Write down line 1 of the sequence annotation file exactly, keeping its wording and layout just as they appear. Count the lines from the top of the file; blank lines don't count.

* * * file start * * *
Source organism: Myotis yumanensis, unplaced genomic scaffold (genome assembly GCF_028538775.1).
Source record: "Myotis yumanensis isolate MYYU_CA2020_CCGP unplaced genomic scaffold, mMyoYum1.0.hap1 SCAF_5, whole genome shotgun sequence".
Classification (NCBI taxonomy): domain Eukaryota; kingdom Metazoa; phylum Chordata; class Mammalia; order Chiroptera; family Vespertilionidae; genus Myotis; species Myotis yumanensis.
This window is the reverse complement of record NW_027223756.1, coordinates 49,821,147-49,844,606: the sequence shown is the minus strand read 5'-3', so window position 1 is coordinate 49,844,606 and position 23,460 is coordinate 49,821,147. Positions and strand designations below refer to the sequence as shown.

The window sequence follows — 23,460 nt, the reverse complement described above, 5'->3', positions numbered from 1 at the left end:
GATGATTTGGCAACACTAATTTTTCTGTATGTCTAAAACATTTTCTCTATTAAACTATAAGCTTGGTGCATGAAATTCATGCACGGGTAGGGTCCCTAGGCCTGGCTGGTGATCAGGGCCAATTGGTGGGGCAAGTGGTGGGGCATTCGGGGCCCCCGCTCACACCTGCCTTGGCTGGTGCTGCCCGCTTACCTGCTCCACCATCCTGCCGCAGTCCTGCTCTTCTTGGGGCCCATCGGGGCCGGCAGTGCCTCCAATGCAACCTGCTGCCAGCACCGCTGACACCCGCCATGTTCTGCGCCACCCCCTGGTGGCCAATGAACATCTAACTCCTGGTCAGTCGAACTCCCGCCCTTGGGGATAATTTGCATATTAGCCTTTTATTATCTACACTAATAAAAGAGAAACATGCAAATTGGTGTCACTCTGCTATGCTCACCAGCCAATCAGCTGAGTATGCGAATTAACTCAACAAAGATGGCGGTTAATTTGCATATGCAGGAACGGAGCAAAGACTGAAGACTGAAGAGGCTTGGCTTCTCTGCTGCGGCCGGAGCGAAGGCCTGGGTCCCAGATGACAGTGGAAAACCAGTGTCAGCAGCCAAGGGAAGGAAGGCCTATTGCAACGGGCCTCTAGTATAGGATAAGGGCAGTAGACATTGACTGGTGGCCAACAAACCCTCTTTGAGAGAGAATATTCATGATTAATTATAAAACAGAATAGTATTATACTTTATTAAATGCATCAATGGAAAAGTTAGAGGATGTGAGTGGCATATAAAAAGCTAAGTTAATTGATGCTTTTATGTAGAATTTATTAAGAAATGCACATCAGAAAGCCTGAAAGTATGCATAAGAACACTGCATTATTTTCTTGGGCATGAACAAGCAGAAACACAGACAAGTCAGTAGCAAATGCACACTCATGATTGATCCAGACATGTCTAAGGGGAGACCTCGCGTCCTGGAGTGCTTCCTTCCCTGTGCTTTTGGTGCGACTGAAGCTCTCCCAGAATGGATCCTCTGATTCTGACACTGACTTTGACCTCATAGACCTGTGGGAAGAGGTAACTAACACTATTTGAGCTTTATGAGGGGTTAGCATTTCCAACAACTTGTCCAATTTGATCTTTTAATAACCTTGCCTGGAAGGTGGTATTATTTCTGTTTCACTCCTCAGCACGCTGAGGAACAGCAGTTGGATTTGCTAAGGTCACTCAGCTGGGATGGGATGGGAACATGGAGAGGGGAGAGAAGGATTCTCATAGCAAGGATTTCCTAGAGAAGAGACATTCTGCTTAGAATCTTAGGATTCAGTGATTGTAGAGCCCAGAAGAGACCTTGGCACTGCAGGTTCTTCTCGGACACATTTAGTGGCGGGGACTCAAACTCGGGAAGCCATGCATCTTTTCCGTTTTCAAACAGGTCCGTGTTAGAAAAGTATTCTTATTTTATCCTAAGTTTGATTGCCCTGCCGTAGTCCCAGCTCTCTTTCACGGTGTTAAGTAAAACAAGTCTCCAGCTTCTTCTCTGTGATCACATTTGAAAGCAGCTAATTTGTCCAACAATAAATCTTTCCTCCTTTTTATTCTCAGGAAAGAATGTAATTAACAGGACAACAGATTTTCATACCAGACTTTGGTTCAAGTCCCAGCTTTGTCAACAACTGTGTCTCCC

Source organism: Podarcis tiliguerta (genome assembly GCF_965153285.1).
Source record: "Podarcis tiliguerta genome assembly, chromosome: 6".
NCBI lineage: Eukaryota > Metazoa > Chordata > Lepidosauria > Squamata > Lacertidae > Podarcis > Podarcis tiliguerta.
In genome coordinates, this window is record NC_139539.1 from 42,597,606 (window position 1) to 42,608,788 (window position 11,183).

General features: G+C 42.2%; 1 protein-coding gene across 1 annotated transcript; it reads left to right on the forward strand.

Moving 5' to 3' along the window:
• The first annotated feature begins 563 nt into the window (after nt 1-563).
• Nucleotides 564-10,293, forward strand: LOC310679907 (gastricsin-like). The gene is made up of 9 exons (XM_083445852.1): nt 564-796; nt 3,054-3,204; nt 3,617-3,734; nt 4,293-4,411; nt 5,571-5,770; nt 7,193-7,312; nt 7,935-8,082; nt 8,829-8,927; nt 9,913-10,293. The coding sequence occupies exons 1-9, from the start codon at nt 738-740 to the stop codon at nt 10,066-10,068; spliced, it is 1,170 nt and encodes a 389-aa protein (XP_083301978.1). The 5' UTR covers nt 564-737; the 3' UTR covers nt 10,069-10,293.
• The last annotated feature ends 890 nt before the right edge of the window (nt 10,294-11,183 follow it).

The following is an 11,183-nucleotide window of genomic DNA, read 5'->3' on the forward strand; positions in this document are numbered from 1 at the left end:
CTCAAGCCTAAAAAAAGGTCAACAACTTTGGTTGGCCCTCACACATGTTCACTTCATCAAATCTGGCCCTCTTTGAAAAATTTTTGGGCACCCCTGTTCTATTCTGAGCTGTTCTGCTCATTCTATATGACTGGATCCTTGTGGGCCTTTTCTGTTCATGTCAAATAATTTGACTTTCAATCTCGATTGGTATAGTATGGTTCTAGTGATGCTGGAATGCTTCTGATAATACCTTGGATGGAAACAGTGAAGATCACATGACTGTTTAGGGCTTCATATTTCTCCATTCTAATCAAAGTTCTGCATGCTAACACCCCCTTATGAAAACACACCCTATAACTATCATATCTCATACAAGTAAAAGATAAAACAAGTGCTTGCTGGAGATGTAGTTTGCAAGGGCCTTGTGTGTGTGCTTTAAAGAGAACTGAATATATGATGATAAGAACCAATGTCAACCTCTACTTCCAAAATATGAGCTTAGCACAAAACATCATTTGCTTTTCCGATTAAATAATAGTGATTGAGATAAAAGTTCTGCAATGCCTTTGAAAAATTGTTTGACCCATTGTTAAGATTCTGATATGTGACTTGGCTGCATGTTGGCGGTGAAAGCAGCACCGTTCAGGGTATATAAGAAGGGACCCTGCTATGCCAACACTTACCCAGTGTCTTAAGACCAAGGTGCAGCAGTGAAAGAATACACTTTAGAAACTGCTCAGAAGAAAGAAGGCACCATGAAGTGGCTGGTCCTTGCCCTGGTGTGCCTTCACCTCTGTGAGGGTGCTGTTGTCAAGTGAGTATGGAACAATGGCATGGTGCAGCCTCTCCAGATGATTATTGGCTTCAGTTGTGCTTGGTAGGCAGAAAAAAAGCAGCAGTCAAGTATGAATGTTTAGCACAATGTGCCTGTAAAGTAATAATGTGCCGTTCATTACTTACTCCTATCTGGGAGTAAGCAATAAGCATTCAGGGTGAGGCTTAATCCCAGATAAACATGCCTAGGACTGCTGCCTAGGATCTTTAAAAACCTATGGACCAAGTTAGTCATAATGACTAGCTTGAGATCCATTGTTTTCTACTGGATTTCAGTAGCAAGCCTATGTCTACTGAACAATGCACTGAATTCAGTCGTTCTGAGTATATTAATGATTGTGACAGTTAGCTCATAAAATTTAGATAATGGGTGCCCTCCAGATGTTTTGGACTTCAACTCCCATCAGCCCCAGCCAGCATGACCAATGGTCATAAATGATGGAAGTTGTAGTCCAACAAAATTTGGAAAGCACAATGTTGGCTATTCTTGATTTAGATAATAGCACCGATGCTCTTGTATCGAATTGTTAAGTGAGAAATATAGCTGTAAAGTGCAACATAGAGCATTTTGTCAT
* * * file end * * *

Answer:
Source organism: Myotis yumanensis, unplaced genomic scaffold (genome assembly GCF_028538775.1).